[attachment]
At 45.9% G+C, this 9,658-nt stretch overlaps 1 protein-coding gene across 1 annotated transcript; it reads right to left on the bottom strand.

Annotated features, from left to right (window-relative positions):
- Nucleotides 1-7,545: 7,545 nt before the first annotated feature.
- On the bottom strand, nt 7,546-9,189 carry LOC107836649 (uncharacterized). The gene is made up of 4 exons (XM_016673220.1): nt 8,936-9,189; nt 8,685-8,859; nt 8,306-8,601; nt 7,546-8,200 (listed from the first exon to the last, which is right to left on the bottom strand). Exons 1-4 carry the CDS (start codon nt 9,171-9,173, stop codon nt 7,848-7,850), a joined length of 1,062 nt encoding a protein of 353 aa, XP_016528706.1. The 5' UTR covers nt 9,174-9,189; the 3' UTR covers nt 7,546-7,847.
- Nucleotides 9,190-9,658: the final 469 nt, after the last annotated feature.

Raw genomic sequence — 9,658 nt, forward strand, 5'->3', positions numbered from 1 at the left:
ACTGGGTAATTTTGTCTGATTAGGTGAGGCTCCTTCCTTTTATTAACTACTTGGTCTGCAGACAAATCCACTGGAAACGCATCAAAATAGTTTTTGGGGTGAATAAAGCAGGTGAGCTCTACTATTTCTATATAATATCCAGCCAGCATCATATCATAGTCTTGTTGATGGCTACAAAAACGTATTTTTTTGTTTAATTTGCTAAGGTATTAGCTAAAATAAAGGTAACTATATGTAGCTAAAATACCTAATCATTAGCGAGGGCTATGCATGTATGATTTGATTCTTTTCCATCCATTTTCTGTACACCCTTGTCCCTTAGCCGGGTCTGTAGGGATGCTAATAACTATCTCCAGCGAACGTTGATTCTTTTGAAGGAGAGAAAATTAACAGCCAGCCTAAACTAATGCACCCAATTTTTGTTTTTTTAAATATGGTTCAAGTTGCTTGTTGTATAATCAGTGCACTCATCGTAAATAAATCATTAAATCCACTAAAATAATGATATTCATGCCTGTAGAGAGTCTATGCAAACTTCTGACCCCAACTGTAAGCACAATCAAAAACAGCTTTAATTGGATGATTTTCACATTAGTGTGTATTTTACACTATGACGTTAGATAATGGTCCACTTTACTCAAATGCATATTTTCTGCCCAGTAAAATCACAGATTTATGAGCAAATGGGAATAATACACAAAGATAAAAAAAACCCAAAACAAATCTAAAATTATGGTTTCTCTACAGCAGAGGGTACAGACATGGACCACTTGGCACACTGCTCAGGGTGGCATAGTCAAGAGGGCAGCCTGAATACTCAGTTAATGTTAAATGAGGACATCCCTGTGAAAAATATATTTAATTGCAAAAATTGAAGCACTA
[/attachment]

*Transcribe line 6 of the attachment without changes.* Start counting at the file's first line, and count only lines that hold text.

Raw genomic sequence — 9,658 nt, forward strand, 5'->3', positions numbered from 1 at the left: